Very exciting little sneak preview of the album that is soon to come from Jamie xx. Gosh has a typically Jamie clippedness to the rhythm, overlaid here with a suitably ‘oh my gosh’ vocal sample. Halfway through an almost organ-like drone-melody joins the party. Proper one-sided white label 12” on Young Turks.
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- Gosh by Jamie xx
6/10 Laurie Staff review, 06 May 2015
Let me introduce to you, the music folk, the newly-gentrified Jamie XX with a track called ‘Gosh’ on an obnoxiously decadent/immoral single sided 12”. Originally inspired by an exclamation by one of those hotshot socialites on Made In Chelsea, ‘Gosh’ sees the beatier X on home turf, vocal chops ‘n’ all.
It all starts as you’d expect it to, with some Brits yelling ‘oh my gosh’ and some frankly uninspired basswork, but those shuffly hats like sawn cardboard bringing a clear Four Tet feel, though really this shouldn’t be a ‘pick out one sound’ sort of deal - so Jamie responds with an unexpectedly positive mood swing towards the second half, bringing back some of the early rave vibes. But taking this to be the minimal counterpart to the excellent ‘Girl/Sleep Sound’, it feels more like a B side, and merely treading water.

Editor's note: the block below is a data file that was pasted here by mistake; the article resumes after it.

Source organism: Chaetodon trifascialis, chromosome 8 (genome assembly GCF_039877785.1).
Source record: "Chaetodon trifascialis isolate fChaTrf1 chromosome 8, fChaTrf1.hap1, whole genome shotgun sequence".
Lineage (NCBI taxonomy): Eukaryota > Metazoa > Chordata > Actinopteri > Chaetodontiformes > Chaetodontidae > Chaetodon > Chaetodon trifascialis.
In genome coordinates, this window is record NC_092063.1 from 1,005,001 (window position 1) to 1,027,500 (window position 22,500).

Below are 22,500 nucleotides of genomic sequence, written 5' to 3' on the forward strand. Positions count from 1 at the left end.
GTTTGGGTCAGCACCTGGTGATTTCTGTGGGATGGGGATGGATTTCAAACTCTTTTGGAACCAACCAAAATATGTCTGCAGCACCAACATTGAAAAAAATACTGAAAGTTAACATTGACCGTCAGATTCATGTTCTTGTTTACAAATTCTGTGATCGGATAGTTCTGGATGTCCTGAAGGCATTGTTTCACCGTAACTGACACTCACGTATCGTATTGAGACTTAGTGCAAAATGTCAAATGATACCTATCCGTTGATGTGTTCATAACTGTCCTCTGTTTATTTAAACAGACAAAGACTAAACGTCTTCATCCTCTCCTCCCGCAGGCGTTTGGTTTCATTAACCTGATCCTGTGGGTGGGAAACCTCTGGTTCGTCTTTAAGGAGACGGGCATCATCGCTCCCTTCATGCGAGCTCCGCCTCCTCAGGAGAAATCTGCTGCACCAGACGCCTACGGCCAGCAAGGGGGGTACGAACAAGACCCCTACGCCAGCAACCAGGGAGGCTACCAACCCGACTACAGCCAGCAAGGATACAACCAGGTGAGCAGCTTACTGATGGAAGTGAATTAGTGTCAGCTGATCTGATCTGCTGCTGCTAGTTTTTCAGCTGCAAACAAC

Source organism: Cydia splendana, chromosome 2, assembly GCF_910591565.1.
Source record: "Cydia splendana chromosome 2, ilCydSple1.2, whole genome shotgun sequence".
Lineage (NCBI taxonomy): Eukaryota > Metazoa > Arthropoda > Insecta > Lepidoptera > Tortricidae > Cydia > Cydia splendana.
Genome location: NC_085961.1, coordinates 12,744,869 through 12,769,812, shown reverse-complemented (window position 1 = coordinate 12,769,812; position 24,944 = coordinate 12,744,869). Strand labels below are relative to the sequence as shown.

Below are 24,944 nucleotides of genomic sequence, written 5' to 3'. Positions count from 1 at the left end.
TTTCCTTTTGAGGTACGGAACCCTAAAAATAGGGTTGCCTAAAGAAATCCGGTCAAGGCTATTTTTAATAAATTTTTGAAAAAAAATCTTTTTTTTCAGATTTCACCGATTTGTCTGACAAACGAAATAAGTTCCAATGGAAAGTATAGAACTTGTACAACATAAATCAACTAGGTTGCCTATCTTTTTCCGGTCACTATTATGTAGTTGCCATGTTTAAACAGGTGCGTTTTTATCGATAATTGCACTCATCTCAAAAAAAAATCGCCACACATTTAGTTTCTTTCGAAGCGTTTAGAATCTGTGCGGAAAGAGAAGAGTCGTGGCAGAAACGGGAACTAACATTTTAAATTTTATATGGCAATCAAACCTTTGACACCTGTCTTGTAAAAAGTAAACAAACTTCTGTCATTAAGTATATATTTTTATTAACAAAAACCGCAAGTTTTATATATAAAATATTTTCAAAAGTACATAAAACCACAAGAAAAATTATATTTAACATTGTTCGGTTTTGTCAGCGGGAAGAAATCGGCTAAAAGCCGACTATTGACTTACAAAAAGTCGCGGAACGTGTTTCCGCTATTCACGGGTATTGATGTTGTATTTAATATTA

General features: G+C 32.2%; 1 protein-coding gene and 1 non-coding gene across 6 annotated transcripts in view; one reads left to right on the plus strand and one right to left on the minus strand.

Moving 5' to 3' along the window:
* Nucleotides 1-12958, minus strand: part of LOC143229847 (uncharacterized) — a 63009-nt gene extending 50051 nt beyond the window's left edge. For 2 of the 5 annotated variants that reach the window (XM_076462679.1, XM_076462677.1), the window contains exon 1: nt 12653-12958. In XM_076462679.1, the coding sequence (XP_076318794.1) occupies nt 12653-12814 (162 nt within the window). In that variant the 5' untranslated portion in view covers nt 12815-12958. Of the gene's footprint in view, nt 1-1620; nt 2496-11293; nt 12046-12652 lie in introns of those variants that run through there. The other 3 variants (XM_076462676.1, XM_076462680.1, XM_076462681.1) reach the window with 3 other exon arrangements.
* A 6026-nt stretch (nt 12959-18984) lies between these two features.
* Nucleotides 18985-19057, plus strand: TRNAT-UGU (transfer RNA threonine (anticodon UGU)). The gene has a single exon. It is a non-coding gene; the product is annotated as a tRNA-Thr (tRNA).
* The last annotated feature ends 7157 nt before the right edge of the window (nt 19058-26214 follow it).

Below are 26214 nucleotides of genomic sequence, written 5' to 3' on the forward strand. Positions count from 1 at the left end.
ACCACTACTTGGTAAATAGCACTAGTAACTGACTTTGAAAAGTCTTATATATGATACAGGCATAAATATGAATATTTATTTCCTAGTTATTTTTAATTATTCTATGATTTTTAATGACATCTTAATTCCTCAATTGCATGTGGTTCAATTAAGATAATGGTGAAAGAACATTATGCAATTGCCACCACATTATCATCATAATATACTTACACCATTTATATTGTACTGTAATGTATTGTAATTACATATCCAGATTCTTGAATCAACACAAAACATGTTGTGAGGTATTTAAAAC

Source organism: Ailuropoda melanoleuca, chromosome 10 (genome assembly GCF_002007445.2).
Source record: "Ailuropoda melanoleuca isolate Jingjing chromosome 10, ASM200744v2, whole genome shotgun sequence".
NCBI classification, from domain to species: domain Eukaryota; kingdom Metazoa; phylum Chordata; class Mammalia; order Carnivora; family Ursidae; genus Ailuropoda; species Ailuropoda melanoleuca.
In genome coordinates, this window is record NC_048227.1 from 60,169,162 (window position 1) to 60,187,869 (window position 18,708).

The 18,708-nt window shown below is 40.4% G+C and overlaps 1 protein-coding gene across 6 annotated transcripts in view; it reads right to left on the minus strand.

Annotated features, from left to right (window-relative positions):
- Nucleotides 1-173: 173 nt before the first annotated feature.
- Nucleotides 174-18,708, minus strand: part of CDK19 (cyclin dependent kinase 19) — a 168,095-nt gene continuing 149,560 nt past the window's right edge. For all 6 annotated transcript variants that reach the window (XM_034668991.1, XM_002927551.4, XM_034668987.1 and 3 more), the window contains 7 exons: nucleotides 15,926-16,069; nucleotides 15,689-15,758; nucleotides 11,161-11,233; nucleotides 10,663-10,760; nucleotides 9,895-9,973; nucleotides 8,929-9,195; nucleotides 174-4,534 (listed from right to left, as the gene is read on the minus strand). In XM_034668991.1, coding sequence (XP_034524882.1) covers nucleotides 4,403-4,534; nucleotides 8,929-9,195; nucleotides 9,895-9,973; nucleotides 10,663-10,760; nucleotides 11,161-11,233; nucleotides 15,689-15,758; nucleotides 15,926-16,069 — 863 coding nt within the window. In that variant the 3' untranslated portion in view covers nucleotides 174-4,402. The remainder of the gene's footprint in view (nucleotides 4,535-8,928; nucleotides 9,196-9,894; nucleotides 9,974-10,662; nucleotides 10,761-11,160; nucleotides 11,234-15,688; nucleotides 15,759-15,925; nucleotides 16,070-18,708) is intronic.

1/10 Andrew Customer review, 31st May 2015
If you are in the mood for a track that conjures up the spectre of Channel 5 producing some kind of 'I Love 92 Hardcore' nostalgia programme soundtracked by someone who has heard the Prodigy's 'Outta Space', but has mostly been doing coke with his public school chums whilst listening to Major Lazer then this is a treat. Otherwise then give this a wide bearth as it stinks.
If you yearn for a hit of rave, or dream of rushing from the combination of a hype man and a breakbeat, then do yourself a favour and just dig out that 6 cassette pack of Utopia tapes from the loft. Failing that just type the words Original Nuttah or Spliffhead into you tube and relish a real hit of UK rudeboy action. Just don't buy this piece of misunderstood cultural misappropriation by the newly anointed broadsheet boy wonder. I liked and bought his Gil Scott-Heron work, his Adele and Florence remix as well as his solo 12's up to now. But this just grates - as does his attack upon Idris Muhammad's wondrous 'Could Heaven Ever Feel Like This' on the insipid 'Loud Places' featured on his new album.
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